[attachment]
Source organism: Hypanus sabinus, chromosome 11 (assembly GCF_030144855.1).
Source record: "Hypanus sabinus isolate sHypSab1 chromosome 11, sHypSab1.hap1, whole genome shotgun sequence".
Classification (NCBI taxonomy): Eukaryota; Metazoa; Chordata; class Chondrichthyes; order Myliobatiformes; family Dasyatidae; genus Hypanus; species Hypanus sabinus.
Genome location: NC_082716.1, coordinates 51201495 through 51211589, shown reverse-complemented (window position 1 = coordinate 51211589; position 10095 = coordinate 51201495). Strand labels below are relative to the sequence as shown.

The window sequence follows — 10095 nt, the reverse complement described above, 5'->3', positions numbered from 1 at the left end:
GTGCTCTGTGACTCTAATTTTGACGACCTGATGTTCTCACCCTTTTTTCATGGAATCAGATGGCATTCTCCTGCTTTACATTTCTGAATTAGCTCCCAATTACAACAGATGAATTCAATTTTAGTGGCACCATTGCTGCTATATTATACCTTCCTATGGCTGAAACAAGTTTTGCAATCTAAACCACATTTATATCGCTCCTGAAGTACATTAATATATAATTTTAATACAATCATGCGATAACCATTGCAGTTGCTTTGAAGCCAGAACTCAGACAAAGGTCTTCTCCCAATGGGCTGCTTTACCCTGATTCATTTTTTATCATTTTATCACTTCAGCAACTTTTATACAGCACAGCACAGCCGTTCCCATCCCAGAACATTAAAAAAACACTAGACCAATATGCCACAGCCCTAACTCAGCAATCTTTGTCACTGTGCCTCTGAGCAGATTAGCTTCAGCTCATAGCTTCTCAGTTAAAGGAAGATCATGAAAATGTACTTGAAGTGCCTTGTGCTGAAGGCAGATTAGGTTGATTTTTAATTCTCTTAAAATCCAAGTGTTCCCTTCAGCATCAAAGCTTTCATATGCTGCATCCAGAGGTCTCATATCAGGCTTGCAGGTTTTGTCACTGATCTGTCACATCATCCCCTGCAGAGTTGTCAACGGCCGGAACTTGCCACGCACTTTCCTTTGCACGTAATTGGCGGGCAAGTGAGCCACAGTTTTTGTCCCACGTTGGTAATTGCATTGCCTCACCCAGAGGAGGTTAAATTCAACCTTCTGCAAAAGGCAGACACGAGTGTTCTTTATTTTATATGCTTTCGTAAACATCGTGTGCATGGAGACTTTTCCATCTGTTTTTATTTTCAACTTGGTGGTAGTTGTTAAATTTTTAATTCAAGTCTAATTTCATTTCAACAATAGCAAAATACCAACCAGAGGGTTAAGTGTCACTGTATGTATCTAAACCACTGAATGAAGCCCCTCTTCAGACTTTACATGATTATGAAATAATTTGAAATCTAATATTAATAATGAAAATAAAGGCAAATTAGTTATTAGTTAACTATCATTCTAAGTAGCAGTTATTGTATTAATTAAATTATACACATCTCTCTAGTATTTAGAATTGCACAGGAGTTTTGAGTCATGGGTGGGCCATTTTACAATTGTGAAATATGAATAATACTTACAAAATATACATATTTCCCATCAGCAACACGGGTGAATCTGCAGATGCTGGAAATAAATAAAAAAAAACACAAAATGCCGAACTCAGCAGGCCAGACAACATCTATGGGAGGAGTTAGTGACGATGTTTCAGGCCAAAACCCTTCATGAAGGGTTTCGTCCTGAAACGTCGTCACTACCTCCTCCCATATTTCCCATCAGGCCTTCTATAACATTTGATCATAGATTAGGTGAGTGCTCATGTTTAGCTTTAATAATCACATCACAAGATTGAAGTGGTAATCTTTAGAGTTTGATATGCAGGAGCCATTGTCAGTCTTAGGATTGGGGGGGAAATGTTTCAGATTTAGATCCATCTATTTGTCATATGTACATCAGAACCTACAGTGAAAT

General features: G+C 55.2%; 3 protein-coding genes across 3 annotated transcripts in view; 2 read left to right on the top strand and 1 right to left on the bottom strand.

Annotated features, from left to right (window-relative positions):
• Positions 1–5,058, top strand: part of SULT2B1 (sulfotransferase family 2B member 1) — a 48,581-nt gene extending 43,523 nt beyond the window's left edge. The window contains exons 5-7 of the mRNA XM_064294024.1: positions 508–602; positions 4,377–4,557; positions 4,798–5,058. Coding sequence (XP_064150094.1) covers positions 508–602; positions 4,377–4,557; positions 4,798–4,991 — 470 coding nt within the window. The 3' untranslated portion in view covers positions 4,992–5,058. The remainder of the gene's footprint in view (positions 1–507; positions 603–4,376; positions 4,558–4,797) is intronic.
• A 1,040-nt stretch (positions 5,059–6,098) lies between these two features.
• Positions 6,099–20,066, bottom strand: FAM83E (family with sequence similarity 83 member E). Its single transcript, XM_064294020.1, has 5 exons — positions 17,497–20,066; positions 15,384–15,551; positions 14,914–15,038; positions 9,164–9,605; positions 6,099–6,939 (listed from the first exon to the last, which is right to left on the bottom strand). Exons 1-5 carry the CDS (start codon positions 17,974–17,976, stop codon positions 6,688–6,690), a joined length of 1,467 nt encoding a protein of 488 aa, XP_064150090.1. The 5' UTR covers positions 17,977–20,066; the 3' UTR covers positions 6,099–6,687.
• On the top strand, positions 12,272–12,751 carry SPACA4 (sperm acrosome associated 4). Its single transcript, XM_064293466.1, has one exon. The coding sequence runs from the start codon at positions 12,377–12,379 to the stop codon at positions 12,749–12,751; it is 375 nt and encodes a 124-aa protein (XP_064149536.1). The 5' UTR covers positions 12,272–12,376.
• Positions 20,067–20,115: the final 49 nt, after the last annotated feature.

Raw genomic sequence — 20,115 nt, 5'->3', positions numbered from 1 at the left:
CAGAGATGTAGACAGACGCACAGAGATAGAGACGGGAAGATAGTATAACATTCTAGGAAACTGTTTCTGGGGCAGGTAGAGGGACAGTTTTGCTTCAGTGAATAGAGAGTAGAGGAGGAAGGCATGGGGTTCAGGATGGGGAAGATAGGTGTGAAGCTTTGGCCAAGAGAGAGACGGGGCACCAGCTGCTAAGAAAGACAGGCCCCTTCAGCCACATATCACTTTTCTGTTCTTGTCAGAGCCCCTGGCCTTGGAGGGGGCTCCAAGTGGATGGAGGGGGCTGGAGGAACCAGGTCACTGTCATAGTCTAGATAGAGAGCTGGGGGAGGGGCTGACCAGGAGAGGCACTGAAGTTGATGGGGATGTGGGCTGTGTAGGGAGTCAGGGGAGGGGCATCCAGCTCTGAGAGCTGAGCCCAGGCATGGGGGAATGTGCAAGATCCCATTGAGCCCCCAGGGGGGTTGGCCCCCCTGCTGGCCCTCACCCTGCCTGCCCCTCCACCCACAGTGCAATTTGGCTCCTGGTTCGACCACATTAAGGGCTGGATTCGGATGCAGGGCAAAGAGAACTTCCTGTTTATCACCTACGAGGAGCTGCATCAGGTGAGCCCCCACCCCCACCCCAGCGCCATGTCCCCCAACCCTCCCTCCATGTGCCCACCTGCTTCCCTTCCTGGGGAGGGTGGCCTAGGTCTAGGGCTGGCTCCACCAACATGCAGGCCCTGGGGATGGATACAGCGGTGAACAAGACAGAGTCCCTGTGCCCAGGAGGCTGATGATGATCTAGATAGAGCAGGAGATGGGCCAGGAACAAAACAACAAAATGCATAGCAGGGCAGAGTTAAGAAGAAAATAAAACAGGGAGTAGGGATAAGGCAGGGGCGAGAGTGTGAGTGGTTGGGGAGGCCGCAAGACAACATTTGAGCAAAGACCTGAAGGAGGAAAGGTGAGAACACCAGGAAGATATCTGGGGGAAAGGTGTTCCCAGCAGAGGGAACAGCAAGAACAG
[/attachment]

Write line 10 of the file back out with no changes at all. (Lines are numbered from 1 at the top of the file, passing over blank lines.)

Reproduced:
• A 1,040-nt stretch (positions 5,059–6,098) lies between these two features.